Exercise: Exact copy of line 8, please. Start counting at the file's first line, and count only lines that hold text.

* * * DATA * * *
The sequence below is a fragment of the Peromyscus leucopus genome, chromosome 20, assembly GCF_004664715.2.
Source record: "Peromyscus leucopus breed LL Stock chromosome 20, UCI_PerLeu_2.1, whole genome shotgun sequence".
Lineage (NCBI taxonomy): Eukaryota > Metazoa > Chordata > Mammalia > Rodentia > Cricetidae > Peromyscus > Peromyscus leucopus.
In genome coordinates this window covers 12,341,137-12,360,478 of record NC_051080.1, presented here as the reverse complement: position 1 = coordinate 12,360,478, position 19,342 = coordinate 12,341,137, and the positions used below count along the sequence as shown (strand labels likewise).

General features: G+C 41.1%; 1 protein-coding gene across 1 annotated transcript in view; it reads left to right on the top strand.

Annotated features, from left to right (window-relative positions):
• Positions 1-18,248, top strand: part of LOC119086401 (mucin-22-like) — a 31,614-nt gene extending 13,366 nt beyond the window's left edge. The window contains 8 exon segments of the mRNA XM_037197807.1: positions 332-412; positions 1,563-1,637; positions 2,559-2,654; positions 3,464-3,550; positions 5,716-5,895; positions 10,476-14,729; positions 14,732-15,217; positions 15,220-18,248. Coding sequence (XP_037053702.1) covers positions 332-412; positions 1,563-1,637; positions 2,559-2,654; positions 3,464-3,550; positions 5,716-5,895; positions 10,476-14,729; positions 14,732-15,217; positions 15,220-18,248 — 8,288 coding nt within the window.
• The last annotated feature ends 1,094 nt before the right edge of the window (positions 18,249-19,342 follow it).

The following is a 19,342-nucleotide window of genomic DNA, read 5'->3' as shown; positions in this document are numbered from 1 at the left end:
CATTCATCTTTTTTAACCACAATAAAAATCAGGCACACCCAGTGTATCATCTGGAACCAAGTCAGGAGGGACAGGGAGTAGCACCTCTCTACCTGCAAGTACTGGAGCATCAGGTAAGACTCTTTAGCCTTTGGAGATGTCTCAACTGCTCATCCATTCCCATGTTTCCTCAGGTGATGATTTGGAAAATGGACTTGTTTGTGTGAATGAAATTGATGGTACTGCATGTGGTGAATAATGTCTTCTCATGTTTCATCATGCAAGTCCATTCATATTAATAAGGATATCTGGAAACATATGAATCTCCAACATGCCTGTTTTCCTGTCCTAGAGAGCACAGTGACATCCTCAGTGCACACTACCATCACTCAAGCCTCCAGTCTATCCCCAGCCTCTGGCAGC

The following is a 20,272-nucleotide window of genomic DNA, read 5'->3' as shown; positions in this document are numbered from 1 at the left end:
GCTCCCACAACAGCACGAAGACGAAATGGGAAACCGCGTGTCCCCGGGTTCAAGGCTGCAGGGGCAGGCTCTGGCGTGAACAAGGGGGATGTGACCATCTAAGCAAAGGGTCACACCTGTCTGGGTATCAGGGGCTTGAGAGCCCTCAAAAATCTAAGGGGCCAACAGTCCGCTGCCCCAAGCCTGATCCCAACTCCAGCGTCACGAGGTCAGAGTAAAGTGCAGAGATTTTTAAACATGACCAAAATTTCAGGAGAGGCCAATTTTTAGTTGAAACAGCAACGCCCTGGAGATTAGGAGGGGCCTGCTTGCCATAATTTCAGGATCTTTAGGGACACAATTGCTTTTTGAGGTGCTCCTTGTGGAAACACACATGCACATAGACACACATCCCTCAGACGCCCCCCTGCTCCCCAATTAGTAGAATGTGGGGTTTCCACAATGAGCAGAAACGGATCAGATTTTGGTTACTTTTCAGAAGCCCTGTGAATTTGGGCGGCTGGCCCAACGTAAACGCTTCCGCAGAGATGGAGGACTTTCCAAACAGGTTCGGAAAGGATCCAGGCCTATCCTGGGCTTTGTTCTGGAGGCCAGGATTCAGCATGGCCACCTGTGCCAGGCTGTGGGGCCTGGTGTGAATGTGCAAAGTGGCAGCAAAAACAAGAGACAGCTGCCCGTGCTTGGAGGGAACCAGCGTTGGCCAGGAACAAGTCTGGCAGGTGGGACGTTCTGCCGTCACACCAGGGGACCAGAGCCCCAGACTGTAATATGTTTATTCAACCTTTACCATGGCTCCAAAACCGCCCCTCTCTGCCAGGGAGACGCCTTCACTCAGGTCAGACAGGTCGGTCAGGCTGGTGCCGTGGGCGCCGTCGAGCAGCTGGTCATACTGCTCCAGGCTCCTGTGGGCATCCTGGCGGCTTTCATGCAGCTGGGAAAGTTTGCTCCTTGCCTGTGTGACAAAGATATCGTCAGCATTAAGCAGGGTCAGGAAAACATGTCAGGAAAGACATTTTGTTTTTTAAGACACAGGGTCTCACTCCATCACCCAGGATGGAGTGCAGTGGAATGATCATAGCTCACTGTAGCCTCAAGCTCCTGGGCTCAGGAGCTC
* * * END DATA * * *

• The last annotated feature ends 1,094 nt before the right edge of the window (positions 18,249-19,342 follow it).